— June 14, 2019
This is the final post in this series——-YAY! Thank you for hanging in there!
If you have missed the previous posts, The links to all the others in this series, please go to: Sensemaking, The Big Issue Facing Both Our Customers And Us.
As you might have guessed, I’m trying to make sense of sensemaking myself. I’ve been studying it for some, time, creating some experiments with clients. But I still have a lot to learn. Writing down some of the ideas is helpful to my learning process and my ability to articulate the them. I am still clumsy in the articulation, but will continue to refine and improve it.
But I wanted to try to give you some thoughts about how to move forward in your own sensemaking journey.
Some ideas, thoughts, challenges:
- Learn how to characterize where your customers find themselves. Which quadrant do they see themselves in? We’ve learned some parameters of how to do this–looking at order versus disorder, what is known versus what is unknown. Based on where they see themselves determines how we most effectively engage them.
- Recognize your customers may not know where they are or be able to articulate it. We create value by helping them assess their situation against the order/disorder, known/unknown dimensions through asking them questions about what they face.
- They may be in multiple spaces at one time. A certain part of the organization may be in a certain quadrant, other parts may be in different quadrants. Remember, complexity “rolls downhill,” so the “customers” you work with will be impacted by the rest of the organization. The lower they are in the organization, the more they will be impacted by those higher and in other parts of the organization.
- If you have to guess, a safe guess is that they are in the Complex domain. But again, how they respond to your questions in (2) will help refine that guess.
- Once we’ve figured out where the customer perceives themselves, you know have a “formula” for how to engage them in helping them address their challenges and move forward (respond). We know the frameworks for working with our customers:
- Simple: Sense, categorize, respond.
- Complicated: Sense, analyze, respond.
- Complex: Probe, sense, respond.
- Chaotic: Act, sense, respond.
- As a result, you can develop tools, processes, skills, content, systems, organizational structure/roles expert at addressing the problems and challenges within a specific quadrant.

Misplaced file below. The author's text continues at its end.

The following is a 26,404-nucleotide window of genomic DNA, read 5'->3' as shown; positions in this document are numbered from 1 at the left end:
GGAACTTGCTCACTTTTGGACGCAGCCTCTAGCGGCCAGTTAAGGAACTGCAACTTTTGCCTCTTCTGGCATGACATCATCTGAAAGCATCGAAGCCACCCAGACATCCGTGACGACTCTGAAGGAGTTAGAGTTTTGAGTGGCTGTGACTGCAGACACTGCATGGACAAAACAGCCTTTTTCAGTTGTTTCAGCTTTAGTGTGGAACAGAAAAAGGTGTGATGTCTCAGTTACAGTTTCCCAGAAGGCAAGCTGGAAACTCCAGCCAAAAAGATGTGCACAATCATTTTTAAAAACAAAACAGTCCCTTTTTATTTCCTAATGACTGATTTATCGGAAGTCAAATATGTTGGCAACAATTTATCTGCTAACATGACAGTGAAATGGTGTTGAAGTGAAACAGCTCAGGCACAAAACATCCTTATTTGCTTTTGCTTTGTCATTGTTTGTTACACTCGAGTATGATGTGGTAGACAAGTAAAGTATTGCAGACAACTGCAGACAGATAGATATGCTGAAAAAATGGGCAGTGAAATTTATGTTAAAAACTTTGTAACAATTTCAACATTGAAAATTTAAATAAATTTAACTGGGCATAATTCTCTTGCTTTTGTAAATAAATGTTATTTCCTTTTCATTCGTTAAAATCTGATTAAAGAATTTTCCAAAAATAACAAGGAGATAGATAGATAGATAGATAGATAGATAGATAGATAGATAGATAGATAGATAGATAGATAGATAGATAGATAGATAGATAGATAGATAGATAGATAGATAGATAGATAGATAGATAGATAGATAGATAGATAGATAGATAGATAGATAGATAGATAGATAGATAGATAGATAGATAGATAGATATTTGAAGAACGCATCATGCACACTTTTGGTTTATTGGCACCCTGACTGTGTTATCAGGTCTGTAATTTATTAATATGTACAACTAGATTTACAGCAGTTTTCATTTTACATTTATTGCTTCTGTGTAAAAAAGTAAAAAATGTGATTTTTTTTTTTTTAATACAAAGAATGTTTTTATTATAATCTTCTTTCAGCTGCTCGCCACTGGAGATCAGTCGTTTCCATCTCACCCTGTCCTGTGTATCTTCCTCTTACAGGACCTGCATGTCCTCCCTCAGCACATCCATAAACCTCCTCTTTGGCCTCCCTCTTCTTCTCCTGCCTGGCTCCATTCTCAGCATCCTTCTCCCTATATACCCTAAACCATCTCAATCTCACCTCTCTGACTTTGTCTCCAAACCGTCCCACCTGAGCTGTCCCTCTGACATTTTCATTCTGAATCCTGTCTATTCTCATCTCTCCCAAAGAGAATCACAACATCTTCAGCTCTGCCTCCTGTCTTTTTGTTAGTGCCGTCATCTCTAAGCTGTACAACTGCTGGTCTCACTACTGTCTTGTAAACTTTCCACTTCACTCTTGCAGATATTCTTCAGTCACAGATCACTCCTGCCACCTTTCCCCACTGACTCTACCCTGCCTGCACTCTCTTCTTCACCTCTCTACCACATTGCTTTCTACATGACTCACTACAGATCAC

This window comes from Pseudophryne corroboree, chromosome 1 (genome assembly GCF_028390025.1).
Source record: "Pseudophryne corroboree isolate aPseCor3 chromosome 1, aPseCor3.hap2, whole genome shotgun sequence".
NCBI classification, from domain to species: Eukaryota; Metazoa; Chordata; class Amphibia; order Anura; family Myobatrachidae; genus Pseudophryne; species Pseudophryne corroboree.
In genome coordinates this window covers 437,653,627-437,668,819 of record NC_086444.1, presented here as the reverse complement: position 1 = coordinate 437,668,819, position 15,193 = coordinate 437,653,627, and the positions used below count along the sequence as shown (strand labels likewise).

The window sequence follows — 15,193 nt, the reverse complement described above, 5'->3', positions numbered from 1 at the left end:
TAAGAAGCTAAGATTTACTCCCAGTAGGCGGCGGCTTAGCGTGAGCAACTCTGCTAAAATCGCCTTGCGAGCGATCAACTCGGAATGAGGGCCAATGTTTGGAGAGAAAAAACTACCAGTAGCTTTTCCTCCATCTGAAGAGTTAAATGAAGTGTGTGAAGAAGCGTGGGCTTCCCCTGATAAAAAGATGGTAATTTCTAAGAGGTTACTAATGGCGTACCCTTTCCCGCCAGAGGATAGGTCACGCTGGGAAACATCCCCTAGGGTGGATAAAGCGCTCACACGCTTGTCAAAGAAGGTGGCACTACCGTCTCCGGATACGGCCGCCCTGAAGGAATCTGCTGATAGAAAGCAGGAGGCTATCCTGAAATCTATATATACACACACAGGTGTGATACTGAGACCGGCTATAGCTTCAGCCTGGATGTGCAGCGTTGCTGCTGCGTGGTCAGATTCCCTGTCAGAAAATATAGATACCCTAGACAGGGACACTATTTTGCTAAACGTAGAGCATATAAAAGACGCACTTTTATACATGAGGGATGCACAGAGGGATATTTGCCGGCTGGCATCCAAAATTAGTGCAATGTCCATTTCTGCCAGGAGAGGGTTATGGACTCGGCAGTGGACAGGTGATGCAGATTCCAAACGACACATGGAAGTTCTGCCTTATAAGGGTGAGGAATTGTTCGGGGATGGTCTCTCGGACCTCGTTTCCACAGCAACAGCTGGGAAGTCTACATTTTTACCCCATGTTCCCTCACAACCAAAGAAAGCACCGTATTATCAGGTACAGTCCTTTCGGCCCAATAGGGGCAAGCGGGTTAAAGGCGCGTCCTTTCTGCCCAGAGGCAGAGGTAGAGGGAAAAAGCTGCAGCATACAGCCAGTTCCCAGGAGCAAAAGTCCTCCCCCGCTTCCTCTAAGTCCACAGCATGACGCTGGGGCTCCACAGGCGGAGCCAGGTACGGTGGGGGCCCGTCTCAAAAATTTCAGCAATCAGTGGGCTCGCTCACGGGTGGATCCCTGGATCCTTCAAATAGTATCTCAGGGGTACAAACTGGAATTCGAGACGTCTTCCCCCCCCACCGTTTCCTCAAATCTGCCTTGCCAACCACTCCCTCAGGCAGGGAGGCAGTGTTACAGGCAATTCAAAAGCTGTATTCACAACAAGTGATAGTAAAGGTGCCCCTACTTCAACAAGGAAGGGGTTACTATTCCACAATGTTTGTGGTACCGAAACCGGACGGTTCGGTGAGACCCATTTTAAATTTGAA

- Where your customers are will vary depending on the market/solution maturity. Early in a market/solution cycle, we are likely to be in the Complex domain. As the solutions/markets mature, we move into the Complicated, ultimately Simple domains. Are targeting strategies and engagement strategies will vary depending on the maturity of the market/solution.
- Consider who owns the root problem you address with your customer? Problems/challenges generally occur in hierarchies. While we may focus on the “problem owner,” that problem may just be a small component of a much bigger set of problems. We might gain deeper insight and create greater value by working with those who own the “root” problem.
- We can dramatically reshape the market perception of a problem. Remember how SFDC reshaped the market for CRM, by redefining how customers perceived the problem.
Whew!!!! This has been a long journey! Thanks for hanging in there with me!
This was important for me to write. As we look at the turbulence both our organizations and our customers face, most of our traditional approaches, methods, strategies will no longer be sufficient. We have to change profoundly. We have to look for new processes, tools, approaches.
I’m early in my thinking on Sensemaking. Writing this was my attempt to start to think about the issues myself. I will keep coming back to this topic over the coming months.
Because I’ve covered so much in this series, I will be putting it together in an eBook. I will be adding a lot of references of materials I find helpful and tools you can use. If you are interested in getting it, send me an email at firstname.lastname@example.org. Give me several weeks, I have to consolidate and edit these posts.